Codeine is a derivative of morphine, and an opiate, and promethazine is an antihistamine. When the two drugs are taken in large quantities, both medicinal ingredients interact with one another to increase the potency of the high. As both are CNS depressants, taking the drug in large enough quantities can lead to respiratory depression, a slowing of breathing, and in severe cases, a stoppage of breathing and an overdose death. (The cough syrup is not dangerous when taken as directed, although because of its CNS depressant qualities, it should not be taken with alcohol or other CNS depressing medications.)
Codeine, like all opiates, is very addictive, both psychologically, and physically. If you use codeine and promethazine cough syrup for a couple of weeks, every day, you will become physically dependent on the drug. If you become physically dependent on the drug, you will need to take it every day, or more than once a day, just to keep the sickness of codeine withdrawal and detox at bay.
Although codeine is not as potent or addictive as heroin, the addiction and withdrawal symptoms share many similarities to a heroin addiction and withdrawal.
If you abuse codeine and promethazine cough syrup too regularly, you will get addicted, and getting addicted to opiates is no fun at all.
In large doses, you can die.
If you take it recreationally with certain other medications, you also risk an overdose.
If you use it recreationally, and you suffer from certain medical conditions, you could suffer a fatal overdose.
Opiates are central nervous system depressants. Promethazine is also a central nervous system depressant. They both slow you down, which is part of why people enjoy taking the drugs, but also why they can be quite dangerous.
These medications will slow down your breathing. If you take them in high enough doses, your breathing can slow down so much that you die from it.
If you take these medications with other CNS depressant medications (like other prescription pain killers, alcohol, certain anti depressants etc.) the addictive and cumulative effects of the medications can result in an overdose. And an overdose can result in death. Abusing codeine and promethazine recreationally is dangerous, but abusing it recreationally while taking other medications is very risky.
Pimp C died in his sleep after taking codeine and promethazine. He had sleep apnea which interfered with his breathing, and when combined with the respiratory depressive effects of the medication, killed him.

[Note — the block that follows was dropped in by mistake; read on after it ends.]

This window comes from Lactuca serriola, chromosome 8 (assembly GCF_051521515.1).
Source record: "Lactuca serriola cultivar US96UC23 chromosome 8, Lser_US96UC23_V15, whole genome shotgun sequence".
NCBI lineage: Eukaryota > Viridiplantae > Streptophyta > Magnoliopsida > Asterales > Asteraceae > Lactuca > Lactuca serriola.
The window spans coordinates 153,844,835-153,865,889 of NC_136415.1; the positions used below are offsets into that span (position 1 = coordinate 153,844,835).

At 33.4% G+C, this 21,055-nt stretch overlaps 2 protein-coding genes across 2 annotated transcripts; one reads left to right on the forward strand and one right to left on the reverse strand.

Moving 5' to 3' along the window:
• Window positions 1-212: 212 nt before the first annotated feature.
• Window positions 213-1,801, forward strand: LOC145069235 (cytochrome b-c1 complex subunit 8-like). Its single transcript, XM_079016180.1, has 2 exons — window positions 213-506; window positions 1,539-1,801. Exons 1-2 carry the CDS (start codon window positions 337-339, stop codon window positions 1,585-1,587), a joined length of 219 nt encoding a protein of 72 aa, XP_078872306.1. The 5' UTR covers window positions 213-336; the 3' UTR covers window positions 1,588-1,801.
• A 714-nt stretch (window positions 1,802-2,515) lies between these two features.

Regular users of the drug will develop a tolerance and need to take ever greater doses to get high. As you take greater doses of the CNS depressing medication, your risk of overdose increases.
- DJ Screw
- Pimp C
- Big Moe
If you play for too long with codeine and promethazine, you will pay the price of a very uncomfortable detox and withdrawal period when you try to stop.
Withdrawal symptoms include:
- Restless legs
- Muscle aches
Withdrawal pains will last from a few days to a week, and can be very tough to overcome without some help.
Cough syrup doesn’t seem as scary or serious as heroin or even oxycontin but the withdrawal period is rough, and you will probably need some help to get off.
To get off, you can
- Go cold turkey
- Wean yourself off
- Get into an opiate substitution program – like methadone or Suboxone.
A cold turkey detox is fastest, but toughest.
Weaning yourself off the medication can work, and if you have the discipline, and are in no real rush, can be a reasonably effective way to get off the drug. The key to weaning down off of codeine and promethazine is not to hurry. Try going down by 10-20%. Reduce your daily dosage by 10-20% and wait until that feels ok before attempting to again reduce the dosage.
A good tip is to have a trusted friend or family member control your access to the medication, to ensure that you actually stay on course with your daily dosage reductions. Have a friend (preferably a sober friend) mix the drinks for a while.
The last option is to participate in an opiate substitution program, like methadone or suboxone (buprenorphine). These are medications that you take instead of the cough syrup. They will keep you from feeling sick, but will not get you high. You will gradually need to reduce your dosage off of these medications.
Opiates are fun. They feel good and they are seductive, and it’s so easy to get sucked into an addiction.
It doesn’t take long at all, and before you know it – you’re a junky, and once you are, getting off is tough.
If you’re not yet addicted, make sure you stay that way. If you plan on continuing to use codeine and promethazine recreationally, make sure you don’t get high every day. The more often you get high, the greater your risk of addiction.
If you’re thinking about experimenting with a little purple drank – wondering what all the fuss is about – make sure you understand the risks, and think hard about whether or not it’s worth it.